The West has slowly been inching forward in support of Western freedoms everywhere the West resides, including Hong Kong, and China has been ill prepared. Had Beijing anticipated the status quo, preventative measures would have been taken long ago. But, China doesn't understand the West, just as Beijing can't understand Westernized Hong Kong. So, "suspicion" is the emotional response to expect.

Well past the 79-day record of continued protests from the Umbrella Movement in 2014, the extradition protests are in their 13th week.

Turn of events included protestors setting large fires on police-related barricades and the police using blue die in water cannons, presumably to mark protestors for later action. This is a serious escalation on both sides. Far more importantly, but less likely to be noticed, protestors marched outside the Chinese military garrison, near Central on Hong Kong Island. This is a direct affront to Chinese control and, for that reason alone, the situation has never been more explosive, so to speak.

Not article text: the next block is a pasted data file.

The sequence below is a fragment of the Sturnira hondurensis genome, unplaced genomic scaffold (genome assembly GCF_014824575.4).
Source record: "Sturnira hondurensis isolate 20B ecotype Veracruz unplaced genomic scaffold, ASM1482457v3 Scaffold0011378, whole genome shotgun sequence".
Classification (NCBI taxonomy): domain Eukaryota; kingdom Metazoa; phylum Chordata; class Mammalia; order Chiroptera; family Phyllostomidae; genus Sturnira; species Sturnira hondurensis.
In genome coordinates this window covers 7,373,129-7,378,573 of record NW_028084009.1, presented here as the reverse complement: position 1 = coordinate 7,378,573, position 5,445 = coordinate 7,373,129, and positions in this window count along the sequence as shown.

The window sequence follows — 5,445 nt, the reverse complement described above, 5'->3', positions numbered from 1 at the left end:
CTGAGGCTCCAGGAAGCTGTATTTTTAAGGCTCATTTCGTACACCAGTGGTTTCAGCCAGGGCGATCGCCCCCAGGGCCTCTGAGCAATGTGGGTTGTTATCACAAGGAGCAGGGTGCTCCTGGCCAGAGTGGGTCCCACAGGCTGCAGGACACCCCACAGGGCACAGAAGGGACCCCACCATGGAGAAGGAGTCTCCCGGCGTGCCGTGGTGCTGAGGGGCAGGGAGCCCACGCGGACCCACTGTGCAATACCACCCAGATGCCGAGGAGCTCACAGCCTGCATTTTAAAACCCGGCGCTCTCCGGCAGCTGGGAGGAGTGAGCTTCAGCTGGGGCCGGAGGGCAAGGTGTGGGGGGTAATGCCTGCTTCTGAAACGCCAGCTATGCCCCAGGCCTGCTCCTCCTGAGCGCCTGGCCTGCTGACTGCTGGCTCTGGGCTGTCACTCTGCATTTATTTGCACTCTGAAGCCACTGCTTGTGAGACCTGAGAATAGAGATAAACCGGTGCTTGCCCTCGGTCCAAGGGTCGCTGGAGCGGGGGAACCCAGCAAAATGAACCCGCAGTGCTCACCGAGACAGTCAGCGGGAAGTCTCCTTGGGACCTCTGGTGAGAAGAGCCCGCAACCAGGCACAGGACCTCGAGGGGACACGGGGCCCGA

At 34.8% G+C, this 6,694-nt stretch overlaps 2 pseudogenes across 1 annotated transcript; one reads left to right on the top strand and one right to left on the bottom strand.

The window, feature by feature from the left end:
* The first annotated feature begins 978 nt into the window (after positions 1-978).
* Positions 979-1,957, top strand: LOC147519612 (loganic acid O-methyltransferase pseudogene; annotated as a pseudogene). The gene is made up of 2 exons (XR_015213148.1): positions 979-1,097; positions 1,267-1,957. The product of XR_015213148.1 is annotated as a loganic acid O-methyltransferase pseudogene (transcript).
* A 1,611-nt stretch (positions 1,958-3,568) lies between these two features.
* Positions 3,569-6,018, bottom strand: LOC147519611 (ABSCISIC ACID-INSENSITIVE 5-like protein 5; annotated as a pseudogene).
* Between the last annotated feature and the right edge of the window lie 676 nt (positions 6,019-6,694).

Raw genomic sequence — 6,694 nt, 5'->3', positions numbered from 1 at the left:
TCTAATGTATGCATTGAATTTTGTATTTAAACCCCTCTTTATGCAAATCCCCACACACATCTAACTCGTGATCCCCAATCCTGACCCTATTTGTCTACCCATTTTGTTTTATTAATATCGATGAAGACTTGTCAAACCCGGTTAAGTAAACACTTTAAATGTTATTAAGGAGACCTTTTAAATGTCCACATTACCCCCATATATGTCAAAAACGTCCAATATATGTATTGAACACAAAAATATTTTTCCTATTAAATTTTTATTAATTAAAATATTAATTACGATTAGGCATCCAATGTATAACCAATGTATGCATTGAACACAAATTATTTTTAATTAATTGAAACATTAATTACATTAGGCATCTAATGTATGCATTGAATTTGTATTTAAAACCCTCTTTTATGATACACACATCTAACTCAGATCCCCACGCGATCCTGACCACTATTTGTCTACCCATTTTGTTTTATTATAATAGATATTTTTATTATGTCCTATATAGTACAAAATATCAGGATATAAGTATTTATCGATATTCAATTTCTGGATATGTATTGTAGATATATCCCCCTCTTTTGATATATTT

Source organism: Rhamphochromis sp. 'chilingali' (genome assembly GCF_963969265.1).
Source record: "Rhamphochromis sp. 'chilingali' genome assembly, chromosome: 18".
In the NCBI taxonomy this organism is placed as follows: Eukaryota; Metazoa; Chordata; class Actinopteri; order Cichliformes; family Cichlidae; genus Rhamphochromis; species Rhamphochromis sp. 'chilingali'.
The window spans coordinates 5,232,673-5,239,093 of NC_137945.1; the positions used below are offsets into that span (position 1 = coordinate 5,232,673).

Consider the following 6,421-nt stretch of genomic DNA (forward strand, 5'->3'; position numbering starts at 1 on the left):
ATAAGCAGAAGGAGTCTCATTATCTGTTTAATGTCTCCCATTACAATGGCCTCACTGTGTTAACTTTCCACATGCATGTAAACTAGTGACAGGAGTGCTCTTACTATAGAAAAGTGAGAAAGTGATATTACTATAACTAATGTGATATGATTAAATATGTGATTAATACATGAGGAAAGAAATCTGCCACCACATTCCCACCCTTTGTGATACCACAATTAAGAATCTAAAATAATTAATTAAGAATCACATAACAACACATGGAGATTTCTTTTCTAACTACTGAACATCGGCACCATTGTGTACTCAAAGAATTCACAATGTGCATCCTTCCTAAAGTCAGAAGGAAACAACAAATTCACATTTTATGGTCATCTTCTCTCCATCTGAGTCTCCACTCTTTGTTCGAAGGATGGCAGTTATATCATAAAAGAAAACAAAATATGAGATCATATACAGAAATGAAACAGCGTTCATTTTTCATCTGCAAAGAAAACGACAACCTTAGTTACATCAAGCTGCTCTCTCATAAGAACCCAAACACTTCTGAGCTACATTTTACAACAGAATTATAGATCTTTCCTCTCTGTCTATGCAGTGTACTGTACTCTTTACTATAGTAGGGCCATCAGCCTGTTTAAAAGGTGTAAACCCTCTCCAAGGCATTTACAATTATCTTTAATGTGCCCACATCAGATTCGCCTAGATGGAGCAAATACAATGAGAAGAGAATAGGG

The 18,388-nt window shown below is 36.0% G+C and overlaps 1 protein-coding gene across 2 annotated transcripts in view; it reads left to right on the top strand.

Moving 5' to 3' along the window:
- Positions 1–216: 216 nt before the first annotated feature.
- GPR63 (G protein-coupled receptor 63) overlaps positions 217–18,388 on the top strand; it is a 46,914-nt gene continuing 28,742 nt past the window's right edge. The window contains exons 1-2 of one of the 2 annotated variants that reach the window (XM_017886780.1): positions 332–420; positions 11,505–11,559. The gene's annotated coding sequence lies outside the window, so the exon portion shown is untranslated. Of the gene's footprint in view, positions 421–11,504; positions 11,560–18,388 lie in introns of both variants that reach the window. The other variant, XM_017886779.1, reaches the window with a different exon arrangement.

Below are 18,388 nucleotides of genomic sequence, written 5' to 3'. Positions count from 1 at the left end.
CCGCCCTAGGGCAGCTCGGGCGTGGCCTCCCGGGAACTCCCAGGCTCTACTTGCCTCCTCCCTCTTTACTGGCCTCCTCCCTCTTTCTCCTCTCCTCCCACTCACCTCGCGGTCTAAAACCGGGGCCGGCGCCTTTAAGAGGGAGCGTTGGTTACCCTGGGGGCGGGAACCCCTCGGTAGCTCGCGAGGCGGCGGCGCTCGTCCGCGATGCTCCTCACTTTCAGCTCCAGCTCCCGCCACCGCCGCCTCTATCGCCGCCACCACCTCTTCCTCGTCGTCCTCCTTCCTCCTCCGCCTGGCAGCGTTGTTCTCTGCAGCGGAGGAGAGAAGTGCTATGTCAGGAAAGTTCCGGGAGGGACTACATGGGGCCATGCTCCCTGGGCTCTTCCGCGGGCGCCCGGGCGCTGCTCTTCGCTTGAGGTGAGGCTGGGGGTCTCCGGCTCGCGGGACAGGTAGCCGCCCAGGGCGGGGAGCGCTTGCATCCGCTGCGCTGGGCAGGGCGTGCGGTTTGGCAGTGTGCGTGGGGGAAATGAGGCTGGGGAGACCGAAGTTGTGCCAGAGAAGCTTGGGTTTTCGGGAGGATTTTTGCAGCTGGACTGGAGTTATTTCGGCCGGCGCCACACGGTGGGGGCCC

Hong Kong's miracle was that it was Western, but it was located in the Far East. This made it an overlap and a gem in the world. It was the convergence of extremes that made Hong Kong special. But, Confucian-Communist Chinese can't imagine that being Western would make a thing desirable. So, Beijing chalks-up Hong Kong's "greatness" to the idea that "it is Chinese".

In attempt to explain the protests, and without evidence, China has repeatedly accused the West of interfering in Hong Kong, which got its very value from already being Western. The greatest Western influence in Hong Kong came from Hong Kong itself. Reports of supposed Western financial backing for Hong Kong protests seem laughable to the West since they have been presented without a shred of anything remotely resembling a "paper trail"; it's mere surmise.